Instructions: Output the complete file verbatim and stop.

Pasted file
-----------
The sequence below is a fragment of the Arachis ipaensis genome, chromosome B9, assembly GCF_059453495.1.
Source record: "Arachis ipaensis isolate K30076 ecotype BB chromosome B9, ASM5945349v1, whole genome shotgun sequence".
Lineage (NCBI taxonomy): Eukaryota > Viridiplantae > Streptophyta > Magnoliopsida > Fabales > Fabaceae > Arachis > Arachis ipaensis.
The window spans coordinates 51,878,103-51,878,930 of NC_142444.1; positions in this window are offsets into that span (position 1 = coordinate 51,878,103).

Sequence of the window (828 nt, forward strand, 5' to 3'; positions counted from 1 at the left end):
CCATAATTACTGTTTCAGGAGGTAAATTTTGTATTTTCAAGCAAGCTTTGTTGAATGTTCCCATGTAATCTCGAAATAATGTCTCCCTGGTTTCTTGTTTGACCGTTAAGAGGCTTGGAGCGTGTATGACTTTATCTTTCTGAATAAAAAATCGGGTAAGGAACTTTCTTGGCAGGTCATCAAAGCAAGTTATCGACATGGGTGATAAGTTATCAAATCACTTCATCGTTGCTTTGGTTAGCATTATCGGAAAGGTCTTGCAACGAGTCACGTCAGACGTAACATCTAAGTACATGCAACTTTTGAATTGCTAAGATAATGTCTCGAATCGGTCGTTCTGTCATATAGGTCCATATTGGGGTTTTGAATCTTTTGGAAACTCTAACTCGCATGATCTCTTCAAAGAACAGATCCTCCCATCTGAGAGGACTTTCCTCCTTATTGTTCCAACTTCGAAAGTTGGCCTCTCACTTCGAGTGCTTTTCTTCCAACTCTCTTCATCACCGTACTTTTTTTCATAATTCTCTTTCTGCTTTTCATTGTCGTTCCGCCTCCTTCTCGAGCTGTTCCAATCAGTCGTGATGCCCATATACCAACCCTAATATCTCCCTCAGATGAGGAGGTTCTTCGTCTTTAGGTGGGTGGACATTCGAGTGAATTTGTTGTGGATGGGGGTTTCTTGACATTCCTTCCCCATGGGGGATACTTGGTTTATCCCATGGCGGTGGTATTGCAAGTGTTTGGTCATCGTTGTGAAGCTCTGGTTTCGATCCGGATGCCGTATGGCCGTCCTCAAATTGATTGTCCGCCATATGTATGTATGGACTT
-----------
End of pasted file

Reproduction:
The sequence below is a fragment of the Arachis ipaensis genome, chromosome B9, assembly GCF_059453495.1.
Source record: "Arachis ipaensis isolate K30076 ecotype BB chromosome B9, ASM5945349v1, whole genome shotgun sequence".
Lineage (NCBI taxonomy): Eukaryota > Viridiplantae > Streptophyta > Magnoliopsida > Fabales > Fabaceae > Arachis > Arachis ipaensis.
The window spans coordinates 51,878,103-51,878,930 of NC_142444.1; positions in this window are offsets into that span (position 1 = coordinate 51,878,103).

Sequence of the window (828 nt, forward strand, 5' to 3'; positions counted from 1 at the left end):
CCATAATTACTGTTTCAGGAGGTAAATTTTGTATTTTCAAGCAAGCTTTGTTGAATGTTCCCATGTAATCTCGAAATAATGTCTCCCTGGTTTCTTGTTTGACCGTTAAGAGGCTTGGAGCGTGTATGACTTTATCTTTCTGAATAAAAAATCGGGTAAGGAACTTTCTTGGCAGGTCATCAAAGCAAGTTATCGACATGGGTGATAAGTTATCAAATCACTTCATCGTTGCTTTGGTTAGCATTATCGGAAAGGTCTTGCAACGAGTCACGTCAGACGTAACATCTAAGTACATGCAACTTTTGAATTGCTAAGATAATGTCTCGAATCGGTCGTTCTGTCATATAGGTCCATATTGGGGTTTTGAATCTTTTGGAAACTCTAACTCGCATGATCTCTTCAAAGAACAGATCCTCCCATCTGAGAGGACTTTCCTCCTTATTGTTCCAACTTCGAAAGTTGGCCTCTCACTTCGAGTGCTTTTCTTCCAACTCTCTTCATCACCGTACTTTTTTTCATAATTCTCTTTCTGCTTTTCATTGTCGTTCCGCCTCCTTCTCGAGCTGTTCCAATCAGTCGTGATGCCCATATACCAACCCTAATATCTCCCTCAGATGAGGAGGTTCTTCGTCTTTAGGTGGGTGGACATTCGAGTGAATTTGTTGTGGATGGGGGTTTCTTGACATTCCTTCCCCATGGGGGATACTTGGTTTATCCCATGGCGGTGGTATTGCAAGTGTTTGGTCATCGTTGTGAAGCTCTGGTTTCGATCCGGATGCCGTATGGCCGTCCTCAAATTGATTGTCCGCCATATGTATGTATGGACTT